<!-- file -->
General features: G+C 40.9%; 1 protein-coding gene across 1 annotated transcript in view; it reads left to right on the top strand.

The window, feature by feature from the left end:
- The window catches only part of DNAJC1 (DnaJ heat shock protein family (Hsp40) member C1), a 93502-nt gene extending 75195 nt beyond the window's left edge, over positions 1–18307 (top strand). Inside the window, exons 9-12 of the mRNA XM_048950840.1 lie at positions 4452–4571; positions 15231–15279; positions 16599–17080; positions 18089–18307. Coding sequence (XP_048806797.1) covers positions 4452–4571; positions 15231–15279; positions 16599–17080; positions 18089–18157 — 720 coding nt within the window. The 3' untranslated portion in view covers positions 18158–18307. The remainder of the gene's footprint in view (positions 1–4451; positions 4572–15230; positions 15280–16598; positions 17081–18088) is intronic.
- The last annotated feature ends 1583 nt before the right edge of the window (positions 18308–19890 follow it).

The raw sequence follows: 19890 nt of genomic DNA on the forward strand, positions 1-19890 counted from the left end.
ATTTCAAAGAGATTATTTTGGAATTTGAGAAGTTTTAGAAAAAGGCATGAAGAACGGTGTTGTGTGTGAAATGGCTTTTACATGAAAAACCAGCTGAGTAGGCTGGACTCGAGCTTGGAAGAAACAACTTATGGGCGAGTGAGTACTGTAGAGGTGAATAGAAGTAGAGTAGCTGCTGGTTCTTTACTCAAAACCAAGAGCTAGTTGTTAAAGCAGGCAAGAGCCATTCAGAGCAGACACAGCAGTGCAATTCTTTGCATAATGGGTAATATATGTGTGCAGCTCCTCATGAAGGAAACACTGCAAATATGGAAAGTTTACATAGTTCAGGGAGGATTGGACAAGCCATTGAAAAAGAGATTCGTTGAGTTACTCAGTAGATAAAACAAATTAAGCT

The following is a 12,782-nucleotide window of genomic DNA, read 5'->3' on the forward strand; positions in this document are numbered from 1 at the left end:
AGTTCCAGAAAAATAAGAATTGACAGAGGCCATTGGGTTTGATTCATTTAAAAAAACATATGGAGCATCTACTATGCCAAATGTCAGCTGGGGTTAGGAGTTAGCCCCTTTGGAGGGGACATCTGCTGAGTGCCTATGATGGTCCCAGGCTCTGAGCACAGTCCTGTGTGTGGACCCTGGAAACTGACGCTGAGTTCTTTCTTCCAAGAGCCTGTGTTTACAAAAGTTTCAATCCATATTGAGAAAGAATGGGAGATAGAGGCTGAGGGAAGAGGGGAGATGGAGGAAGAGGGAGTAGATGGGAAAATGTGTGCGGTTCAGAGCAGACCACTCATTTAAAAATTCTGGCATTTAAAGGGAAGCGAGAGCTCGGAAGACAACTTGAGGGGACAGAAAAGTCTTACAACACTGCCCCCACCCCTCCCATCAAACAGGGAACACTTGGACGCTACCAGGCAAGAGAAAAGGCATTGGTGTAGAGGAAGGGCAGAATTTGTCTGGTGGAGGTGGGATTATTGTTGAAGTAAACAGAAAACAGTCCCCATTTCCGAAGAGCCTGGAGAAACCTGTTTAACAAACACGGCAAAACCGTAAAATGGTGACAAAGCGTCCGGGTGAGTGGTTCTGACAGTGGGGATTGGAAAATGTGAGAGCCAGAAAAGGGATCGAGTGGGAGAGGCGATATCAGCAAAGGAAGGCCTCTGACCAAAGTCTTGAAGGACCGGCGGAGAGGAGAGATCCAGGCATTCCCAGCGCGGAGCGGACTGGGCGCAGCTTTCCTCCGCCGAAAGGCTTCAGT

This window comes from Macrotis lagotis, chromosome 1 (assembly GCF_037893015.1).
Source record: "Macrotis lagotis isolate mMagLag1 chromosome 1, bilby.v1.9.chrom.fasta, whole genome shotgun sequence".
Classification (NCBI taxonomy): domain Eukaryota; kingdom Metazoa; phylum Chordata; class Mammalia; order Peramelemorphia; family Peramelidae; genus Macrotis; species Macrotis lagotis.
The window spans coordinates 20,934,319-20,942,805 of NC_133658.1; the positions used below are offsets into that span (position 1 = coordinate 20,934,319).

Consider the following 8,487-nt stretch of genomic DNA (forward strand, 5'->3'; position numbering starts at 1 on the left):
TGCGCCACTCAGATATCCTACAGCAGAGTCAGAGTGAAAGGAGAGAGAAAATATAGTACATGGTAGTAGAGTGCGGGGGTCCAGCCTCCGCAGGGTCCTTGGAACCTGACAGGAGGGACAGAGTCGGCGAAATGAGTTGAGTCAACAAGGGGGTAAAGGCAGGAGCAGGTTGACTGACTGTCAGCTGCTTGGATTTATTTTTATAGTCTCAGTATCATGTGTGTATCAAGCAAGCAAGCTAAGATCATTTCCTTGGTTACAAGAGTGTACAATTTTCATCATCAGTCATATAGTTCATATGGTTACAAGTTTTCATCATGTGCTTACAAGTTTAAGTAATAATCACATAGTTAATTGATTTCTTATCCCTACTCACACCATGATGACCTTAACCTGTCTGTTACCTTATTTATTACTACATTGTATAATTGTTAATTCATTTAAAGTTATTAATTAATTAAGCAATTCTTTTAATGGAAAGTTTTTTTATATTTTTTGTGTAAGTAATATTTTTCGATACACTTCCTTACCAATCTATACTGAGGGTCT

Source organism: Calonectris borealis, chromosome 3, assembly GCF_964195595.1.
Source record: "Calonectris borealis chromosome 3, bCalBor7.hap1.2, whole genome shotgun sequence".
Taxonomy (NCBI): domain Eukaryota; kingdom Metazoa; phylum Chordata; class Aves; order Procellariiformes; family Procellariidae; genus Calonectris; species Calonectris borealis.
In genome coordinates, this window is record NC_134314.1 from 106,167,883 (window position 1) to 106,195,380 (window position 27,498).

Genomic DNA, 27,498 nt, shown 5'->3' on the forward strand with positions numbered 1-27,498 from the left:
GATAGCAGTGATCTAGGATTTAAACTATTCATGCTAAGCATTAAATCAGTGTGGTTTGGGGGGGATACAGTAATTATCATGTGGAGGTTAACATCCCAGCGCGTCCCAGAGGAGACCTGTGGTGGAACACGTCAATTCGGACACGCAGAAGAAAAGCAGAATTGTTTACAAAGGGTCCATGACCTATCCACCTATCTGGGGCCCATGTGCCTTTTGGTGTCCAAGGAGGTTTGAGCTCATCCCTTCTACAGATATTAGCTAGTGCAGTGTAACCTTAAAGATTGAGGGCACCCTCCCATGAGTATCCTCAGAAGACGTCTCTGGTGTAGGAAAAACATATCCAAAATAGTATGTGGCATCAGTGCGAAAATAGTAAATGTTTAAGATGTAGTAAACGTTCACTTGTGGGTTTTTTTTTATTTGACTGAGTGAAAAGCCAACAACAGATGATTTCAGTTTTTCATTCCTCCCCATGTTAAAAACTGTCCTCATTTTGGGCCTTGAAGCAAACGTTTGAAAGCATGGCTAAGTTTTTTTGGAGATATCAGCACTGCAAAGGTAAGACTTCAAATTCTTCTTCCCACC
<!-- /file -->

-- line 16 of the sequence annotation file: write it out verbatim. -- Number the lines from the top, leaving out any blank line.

Source record: "Calonectris borealis chromosome 3, bCalBor7.hap1.2, whole genome shotgun sequence".